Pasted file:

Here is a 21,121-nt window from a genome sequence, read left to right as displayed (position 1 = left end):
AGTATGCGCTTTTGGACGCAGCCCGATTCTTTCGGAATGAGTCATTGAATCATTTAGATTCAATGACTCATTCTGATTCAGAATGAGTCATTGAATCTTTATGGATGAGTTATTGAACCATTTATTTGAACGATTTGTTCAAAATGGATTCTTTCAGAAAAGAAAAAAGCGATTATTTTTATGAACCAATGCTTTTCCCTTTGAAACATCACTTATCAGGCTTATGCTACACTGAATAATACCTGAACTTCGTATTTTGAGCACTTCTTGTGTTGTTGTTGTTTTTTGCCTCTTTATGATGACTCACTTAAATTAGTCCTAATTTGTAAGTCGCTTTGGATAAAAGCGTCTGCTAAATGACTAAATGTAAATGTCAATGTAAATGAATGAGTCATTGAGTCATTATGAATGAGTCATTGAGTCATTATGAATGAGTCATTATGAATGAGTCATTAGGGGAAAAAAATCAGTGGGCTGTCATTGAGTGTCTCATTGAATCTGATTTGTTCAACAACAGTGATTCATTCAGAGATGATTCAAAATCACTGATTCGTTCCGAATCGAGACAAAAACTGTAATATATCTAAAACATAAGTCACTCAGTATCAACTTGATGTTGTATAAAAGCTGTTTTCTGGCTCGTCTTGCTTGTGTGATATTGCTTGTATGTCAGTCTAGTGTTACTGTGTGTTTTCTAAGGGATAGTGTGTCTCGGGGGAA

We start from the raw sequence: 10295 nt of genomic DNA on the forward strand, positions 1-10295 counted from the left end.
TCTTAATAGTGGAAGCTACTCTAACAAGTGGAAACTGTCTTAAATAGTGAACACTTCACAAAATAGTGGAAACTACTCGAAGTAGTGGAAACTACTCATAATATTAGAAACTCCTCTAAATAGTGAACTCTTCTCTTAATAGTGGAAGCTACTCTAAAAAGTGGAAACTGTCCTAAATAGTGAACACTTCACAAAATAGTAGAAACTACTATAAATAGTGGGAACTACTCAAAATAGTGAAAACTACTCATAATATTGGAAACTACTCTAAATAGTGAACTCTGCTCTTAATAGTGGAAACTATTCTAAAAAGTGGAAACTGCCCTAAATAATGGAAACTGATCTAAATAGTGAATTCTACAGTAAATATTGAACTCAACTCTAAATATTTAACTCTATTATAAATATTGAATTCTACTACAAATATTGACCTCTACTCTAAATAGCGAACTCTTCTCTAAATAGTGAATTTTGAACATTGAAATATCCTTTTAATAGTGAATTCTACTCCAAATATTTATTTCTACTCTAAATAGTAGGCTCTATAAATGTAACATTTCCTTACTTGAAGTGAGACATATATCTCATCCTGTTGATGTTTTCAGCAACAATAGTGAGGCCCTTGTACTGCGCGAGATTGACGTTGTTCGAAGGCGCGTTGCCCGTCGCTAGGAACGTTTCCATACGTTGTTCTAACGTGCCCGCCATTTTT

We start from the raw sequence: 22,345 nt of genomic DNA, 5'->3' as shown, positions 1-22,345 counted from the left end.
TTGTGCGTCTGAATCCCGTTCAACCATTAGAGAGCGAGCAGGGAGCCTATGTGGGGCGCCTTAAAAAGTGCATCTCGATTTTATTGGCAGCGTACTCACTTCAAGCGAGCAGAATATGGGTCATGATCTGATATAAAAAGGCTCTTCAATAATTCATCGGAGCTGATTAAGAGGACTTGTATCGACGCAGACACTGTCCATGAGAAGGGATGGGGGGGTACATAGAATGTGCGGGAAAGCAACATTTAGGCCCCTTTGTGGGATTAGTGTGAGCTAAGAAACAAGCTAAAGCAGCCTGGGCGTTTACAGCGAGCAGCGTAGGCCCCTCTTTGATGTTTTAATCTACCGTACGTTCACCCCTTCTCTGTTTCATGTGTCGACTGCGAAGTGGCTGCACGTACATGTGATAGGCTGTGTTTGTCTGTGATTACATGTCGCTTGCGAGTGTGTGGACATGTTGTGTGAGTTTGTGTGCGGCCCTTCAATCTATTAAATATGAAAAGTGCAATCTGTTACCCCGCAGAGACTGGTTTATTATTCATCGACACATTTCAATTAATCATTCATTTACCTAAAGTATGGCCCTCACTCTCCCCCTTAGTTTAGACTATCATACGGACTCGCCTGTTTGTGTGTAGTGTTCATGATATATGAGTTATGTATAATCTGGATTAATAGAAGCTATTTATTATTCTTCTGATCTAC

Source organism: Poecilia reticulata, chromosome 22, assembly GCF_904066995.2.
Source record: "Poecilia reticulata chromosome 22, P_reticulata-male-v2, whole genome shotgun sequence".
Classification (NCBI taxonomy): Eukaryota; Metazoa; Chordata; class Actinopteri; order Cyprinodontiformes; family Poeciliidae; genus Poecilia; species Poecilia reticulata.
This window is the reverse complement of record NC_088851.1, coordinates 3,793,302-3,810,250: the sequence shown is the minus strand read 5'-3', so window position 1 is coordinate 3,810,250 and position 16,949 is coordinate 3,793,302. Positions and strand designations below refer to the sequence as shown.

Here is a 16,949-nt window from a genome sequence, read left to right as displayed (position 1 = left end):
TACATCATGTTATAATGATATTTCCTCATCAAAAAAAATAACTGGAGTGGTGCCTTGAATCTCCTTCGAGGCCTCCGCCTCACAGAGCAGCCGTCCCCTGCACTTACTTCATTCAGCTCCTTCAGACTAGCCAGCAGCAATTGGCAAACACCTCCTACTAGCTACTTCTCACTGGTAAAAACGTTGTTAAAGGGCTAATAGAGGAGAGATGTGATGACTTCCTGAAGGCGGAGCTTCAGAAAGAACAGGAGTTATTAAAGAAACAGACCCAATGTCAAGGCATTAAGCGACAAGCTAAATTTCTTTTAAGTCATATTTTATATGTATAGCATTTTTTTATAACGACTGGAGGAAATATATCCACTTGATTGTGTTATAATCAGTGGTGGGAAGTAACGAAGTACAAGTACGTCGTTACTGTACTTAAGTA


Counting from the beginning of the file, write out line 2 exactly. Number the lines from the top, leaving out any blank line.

AGTATGCGCTTTTGGACGCAGCCCGATTCTTTCGGAATGAGTCATTGAATCATTTAGATTCAATGACTCATTCTGATTCAGAATGAGTCATTGAATCTTTATGGATGAGTTATTGAACCATTTATTTGAACGATTTGTTCAAAATGGATTCTTTCAGAAAAGAAAAAAGCGATTATTTTTATGAACCAATGCTTTTCCCTTTGAAACATCACTTATCAGGCTTATGCTACACTGAATAATACCTGAACTTCGTATTTTGAGCACTTCTTGTGTTGTTGTTGTTTTTTGCCTCTTTATGATGACTCACTTAAATTAGTCCTAATTTGTAAGTCGCTTTGGATAAAAGCGTCTGCTAAATGACTAAATGTAAATGTCAATGTAAATGAATGAGTCATTGAGTCATTATGAATGAGTCATTGAGTCATTATGAATGAGTCATTATGAATGAGTCATTAGGGGAAAAAAATCAGTGGGCTGTCATTGAGTGTCTCATTGAATCTGATTTGTTCAACAACAGTGATTCATTCAGAGATGATTCAAAATCACTGATTCGTTCCGAATCGAGACAAAAACTGTAATATATCTAAAACATAAGTCACTCAGTATCAACTTGATGTTGTATAAAAGCTGTTTTCTGGCTCGTCTTGCTTGTGTGATATTGCTTGTATGTCAGTCTAGTGTTACTGTGTGTTTTCTAAGGGATAGTGTGTCTCGGGGGAA